Iva Bell Hot Springs

Have you heard about the hidden natural hot springs in the Eastern Sierra mountain range? They offer some stunning views of the Sierra Nevadas, and are definitely worth a visit.

However, reaching these hot springs requires a bit of preparation and is not for the faint of heart. But don’t worry, there are a few ways to hike into the Iva Bell Hot Springs. The easiest route is to enter from the Fish Creek trailhead in the Ansel Adams Wilderness Area, near Mammoth California. However, it’s important to note that to soak in these hot springs, you’ll need to hike for about 12.5 miles and complete a vigorous 4,000ft elevation gain – definitely not a one-day trip! It’s best to take your time and take a two or three-day trip to complete the hike and enjoy all the hot springs have to offer.

Travertine Hot Spring

If you’re looking for a rad spot to chill and take in some sick views, head to the Sierra Mountain Range in California. It’s super dry there, but the mountains are super aesthetically pleasing and the skies are huge! If you’re into hot springs, make sure you hit up the Travertine ones – they’re legit! There’s a small cement tub and three rock tubs, plus a rad land spring set back a bit. In the summertime, the water’s around 98 to 120 degrees – so nice! And the best part? They’re not even hard to get to! Just a quick 15-minute drive outside of Bridgeport and the dirt road is totally doable even in a car or small RV. And did I mention the mountain views? So epic! Oh, and by the way, it’s all totally free and on state land. Enjoy!

ItemsTo Bring With You To A Hot Springs

Preparing for a soak in the springs is almost just as important as knowing where they are. Here’s a list of items to that I love to take with me whether it be backpacking in, visiting in different conditions such as snow, or for you have a relaxing and enjoyable experience:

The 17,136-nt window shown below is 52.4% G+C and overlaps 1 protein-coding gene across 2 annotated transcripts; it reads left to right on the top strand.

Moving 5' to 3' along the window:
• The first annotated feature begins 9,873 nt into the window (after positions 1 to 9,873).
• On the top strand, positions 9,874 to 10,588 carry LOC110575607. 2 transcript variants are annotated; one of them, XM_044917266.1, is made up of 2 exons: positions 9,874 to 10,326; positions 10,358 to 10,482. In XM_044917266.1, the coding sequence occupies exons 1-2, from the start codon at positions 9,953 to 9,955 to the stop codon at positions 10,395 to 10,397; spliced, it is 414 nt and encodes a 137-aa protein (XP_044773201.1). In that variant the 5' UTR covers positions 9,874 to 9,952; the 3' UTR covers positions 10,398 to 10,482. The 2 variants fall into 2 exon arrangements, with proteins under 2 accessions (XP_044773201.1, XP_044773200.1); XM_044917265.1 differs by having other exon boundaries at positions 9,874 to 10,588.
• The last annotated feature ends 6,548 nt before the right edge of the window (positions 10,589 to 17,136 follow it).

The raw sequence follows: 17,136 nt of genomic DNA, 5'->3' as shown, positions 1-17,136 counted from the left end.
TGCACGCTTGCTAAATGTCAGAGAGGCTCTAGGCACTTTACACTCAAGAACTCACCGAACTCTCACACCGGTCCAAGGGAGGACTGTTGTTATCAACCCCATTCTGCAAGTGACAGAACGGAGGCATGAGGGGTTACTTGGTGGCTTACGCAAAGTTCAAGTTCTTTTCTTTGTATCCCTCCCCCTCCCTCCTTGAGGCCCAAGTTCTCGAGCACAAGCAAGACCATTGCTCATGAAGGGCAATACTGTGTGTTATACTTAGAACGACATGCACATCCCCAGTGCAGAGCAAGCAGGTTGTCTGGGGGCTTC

Water and Electrolytes: Hot springs can be dehydrating, so bring extra water to stay hydrated during your soak. I recommend popping some electrolyte tablets into your water bottle before hitting the springs so you feel great after your soak. 

Sunscreen/Sun Protection: Even on overcast days, you’re exposed to the sun. Protect yourself from potential sun damage, especially since people tend to stay in hot springs for extended periods.

Sandals/Water Shoes: Opt for sandals with backs to avoid the mushy and unpleasant feeling on the hot spring floor. Flip-flops are not recommended unless you want to risk losing a shoe. I recommend either a strappy sandal from Teva or Chacos with a little bit of grip on the sole. 

Towels/Blankets: Bring a towel for drying off and reserving your spot, especially in crowded hot springs. Quick-dry towels are excellent for travel because they are lightweight, pack down easily, and, as the name suggests, dry quickly. You can wring them out a few times, and you’re done. If it’s cold outside, I also like to take a changing poncho so I can change back into dry clothes after I finish with my soak, and even a travel blanket to stay warm. 

Chair – This might sound weird, but we saw some people pull out beach chairs for the springs, and not going to lie, it looked like maxo comfort.